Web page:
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Sir Terence O'Rort
2 June, 2005  
At the court of Lord Eldon

The Commission of Inquiry into nearly 90 deaths at Bundaberg Hospital is a marvellous economic stimulant for Queensland’s legal caper. Lord Eldon, the youngest and most brilliant silk in the history of the law, is running the inquiry and there are thrills aplenty


Lord Eldon’s Bundaberg Hospital Commission of Inquiry provides an exciting protein injection into the fleshy arm of the Brisvegas legal business.

Row upon row of sleek counsel and serried ranks of dusty solicitors have been called into service as part of the investigation into the terrible mess at the Bundaberg hospital and the doings of Dr Jayant Patel, who the media has descriptively dubbed “Dr Death”.

Patel it turns out was not really a surgeon at all and was banned from practising in New York and found guilty of gross negligence in Oregon. The “curry muncher”, as Robert Hughes might have called him, has now left the Sunshine State for parts unknown.

imageAlongside Lord Eldon (aka Anthony John Hunter Morris QC) (seen here) the Deputy Commissioners are former politician Sir Llew Edwards and registered nurse Ms Margaret Vider. The Bjelke-Beattie government is forking out $5,000 a day to Eldon (a considerable discount on his normal fee) and $2,000 a day each for Sir Llew and Ms Vider.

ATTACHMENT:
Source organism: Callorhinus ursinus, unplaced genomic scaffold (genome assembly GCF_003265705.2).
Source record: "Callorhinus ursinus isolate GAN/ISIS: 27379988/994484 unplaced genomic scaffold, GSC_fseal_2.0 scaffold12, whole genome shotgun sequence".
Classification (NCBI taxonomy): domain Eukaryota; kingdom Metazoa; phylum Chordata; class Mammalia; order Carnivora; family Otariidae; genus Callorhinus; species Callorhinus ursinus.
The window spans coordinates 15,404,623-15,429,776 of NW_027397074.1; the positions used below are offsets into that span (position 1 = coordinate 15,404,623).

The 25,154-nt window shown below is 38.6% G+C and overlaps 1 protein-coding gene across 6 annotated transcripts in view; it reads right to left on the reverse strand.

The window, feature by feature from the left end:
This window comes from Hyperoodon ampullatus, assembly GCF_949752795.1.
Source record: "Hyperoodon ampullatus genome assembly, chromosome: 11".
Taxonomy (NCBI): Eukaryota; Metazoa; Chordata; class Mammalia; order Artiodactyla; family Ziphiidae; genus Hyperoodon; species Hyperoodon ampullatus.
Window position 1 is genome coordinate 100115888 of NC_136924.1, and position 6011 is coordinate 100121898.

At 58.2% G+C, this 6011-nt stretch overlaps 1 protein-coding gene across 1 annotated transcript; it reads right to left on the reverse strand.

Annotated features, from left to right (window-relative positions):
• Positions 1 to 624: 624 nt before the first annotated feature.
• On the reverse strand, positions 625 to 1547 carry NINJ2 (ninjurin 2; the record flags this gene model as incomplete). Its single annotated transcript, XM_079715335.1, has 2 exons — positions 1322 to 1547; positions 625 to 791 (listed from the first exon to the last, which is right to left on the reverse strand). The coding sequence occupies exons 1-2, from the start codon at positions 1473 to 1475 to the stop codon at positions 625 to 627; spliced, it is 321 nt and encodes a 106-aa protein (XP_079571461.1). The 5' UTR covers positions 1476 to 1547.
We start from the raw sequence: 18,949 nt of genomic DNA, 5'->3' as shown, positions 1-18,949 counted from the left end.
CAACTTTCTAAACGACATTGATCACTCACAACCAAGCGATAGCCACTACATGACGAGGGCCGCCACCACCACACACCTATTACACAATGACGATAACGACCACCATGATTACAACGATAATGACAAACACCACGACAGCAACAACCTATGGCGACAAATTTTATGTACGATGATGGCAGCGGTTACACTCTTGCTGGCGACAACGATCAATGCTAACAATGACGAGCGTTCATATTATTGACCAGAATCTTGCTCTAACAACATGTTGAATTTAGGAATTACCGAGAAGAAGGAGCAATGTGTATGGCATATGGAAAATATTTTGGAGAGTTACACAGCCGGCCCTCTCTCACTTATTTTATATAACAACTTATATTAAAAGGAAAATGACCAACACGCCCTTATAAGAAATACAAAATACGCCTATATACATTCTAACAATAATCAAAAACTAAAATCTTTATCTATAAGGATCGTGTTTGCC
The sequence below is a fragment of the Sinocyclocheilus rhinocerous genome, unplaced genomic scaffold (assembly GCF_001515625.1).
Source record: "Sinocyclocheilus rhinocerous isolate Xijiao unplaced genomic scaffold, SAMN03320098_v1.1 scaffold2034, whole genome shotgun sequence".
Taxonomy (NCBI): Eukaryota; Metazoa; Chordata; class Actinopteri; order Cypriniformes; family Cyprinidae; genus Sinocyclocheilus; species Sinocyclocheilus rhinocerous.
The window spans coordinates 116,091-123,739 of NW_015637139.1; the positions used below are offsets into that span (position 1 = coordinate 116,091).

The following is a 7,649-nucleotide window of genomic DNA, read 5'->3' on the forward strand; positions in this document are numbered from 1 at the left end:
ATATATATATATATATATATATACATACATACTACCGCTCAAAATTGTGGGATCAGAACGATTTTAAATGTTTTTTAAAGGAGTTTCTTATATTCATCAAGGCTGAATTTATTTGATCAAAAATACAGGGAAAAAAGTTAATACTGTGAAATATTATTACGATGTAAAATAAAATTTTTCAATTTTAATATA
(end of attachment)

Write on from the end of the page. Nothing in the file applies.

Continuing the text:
There are three counsel assisting: David Andrews SC (son of the former CJ, Dormer George Andrews), Damian Atkinson (son of Sallyanne and an Eldon favourite), and Errol Morzone.

Opening day saw another 14 briefs at the bar table with accompanying instructing solicitors. Since then leave to appear has been given to a further brace of counsel.

It does seem a very elaborate and expensive arrangement to try and prove the proposition that not all Indians wash their hands before surgery.

Things got off to a rocky start when Sir Llew Edwards was the subject of some typical Brisvegan small mindedness concerning his wife’s public relations firm, which worked for the Medical Board of Queensland.

Some utterly negative type suggested Sir Llew faced a bit of a conflict since the Medical Board had been presiding over the Patel disaster at the Bundaberg Hospital at the time when “The Lady Edwards” (as Eldon refers to her) was in receipt of the board’s shilling.

His Lordship brilliantly refuted this rotten allegation in Ruling No.1 available for inspection on the commission of inquiry’s web site.